A covenant of fairness and equality?

Armed Forces Day was a ‘let them eat cake’ moment from none other than Gordon Brown who originally called it Veterans’ Day. And all done to deflect attention from his appalling handling of the Country’s economy. I, for one, didn’t fall for it and have refused to jump on the bandwagon ever since. As others have said, Armistice Day and Remembrance Sunday are sufficient.
 
Was almost charged with mutiny on an RAAF base. Myself and 2 other Killicks signed and submitted a letter with the intention of protecting our AB's from RAAF bellendry. They were treating guys with 10 years service like recruits. Got hauled in, threatened and withdrew the letter.

Lesson learned. Half an hour later we submitted individual letters. The SNO had a word with the RAAF twats and we were all left alone.
 
I was wounded in the service of my country. I proudly bear the scar on the inside of my right arm. It’s just a single scar about three quarters of an inch long.

I never tell anybody about my sacrifice for my country.

Mainly because it would be f*cking embarrassing to tell them that I cut it on a mess tin handle while bending it to stop it rattling in my pouch on a ten miler.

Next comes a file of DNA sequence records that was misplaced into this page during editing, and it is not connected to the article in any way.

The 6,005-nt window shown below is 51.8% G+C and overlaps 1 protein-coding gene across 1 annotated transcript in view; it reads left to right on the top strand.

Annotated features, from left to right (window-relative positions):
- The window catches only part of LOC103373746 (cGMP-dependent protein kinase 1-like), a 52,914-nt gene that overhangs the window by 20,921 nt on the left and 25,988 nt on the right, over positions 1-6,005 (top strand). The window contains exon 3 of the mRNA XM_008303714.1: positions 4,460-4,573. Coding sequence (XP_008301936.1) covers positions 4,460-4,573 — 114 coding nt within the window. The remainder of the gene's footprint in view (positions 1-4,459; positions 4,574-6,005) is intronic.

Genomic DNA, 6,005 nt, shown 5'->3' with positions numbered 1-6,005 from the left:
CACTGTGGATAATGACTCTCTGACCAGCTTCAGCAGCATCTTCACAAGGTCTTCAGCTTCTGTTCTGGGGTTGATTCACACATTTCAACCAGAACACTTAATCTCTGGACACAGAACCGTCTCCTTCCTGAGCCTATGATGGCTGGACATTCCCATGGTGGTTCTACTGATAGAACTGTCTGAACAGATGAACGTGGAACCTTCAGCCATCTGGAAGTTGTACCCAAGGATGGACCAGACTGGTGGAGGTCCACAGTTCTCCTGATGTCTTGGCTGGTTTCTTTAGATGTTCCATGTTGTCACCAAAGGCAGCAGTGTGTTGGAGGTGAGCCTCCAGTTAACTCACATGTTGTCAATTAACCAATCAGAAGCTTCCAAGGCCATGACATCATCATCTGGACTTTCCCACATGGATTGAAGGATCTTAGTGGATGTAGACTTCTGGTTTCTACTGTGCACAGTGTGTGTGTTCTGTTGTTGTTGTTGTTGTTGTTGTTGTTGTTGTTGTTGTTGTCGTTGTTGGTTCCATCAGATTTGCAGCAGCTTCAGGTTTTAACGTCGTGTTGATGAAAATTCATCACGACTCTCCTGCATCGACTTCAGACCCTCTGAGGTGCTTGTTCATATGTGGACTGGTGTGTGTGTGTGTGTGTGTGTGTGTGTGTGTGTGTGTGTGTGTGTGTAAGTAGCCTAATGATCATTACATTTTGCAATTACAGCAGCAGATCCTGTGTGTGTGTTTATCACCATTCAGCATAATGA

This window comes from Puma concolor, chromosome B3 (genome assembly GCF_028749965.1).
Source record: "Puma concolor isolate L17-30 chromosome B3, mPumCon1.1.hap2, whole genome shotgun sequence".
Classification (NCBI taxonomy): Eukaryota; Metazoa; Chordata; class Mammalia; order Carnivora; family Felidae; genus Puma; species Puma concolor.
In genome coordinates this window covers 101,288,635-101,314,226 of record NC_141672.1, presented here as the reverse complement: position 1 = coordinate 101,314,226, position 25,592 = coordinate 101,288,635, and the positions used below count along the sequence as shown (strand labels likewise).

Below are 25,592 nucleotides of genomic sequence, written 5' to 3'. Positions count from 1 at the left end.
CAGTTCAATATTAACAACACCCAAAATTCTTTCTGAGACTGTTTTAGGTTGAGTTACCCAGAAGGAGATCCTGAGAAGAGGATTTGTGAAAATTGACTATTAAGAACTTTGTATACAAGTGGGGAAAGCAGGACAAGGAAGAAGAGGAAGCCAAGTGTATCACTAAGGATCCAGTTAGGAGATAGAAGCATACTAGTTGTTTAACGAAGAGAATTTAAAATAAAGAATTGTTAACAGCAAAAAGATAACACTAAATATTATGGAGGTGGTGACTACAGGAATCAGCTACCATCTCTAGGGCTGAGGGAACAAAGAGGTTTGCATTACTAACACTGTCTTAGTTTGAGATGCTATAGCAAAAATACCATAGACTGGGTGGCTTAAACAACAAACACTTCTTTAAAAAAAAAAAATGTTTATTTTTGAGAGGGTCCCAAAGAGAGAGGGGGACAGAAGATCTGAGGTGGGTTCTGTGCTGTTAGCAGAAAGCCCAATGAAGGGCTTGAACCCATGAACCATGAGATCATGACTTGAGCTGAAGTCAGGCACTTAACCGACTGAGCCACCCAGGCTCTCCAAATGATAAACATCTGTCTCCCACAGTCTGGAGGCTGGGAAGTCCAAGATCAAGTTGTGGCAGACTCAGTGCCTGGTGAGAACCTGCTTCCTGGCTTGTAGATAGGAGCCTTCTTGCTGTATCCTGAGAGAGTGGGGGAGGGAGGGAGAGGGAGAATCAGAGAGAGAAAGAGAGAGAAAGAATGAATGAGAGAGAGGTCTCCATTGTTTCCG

The cross that some of us bear from doing our bit eh!

I feel your pain. My wounds were in the form of broken bones. No one can see them.

I got a stiff arm across the face playing non contact sport in the gym. An operation to realign my face and a week in hospital i was almost recognisable.
 

philc

LE
RN Ratings joining the service prior to 2006 did not swear an oath of allegiance. Many think they did, and claim as much, but often confuse signing their attestation (contract of employment) or signing the Official Secrets Act with taking an oath.

To be fair, it makes not one jot of difference for those who now do and those of us who never did nor never will.

I must say this has confused me in the past, I have no recollection of saying any oath but many say they did, this is 1980, I thought it was me having forgotten, seems not the case.
 
I must say this has confused me in the past, I have no recollection of saying any oath but many say they did, this is 1980, I thought it was me having forgotten, seems not the case.
JSP 830
8. Oath of allegiance. Whilst the signed declaration made at enlistment is a legal matter, the oath of allegiance15 has an educational, symbolic and solemn purpose. The swearing may be conducted during the first day of training or if considered more appropriate, at another suitable point, at the convenience of the single-Service. Swearing the oath of allegiance is a requirement of the Services for service in Her Majesty’s forces (this is a new provision for the RN because people offering to enter RN service have historically not sworn an oath of allegiance). Swearing the oath of allegiance is viewed as a mark of the individual’s loyalty to the Crown and therefore, their willingness faithfully to serve as a member of the armed forces.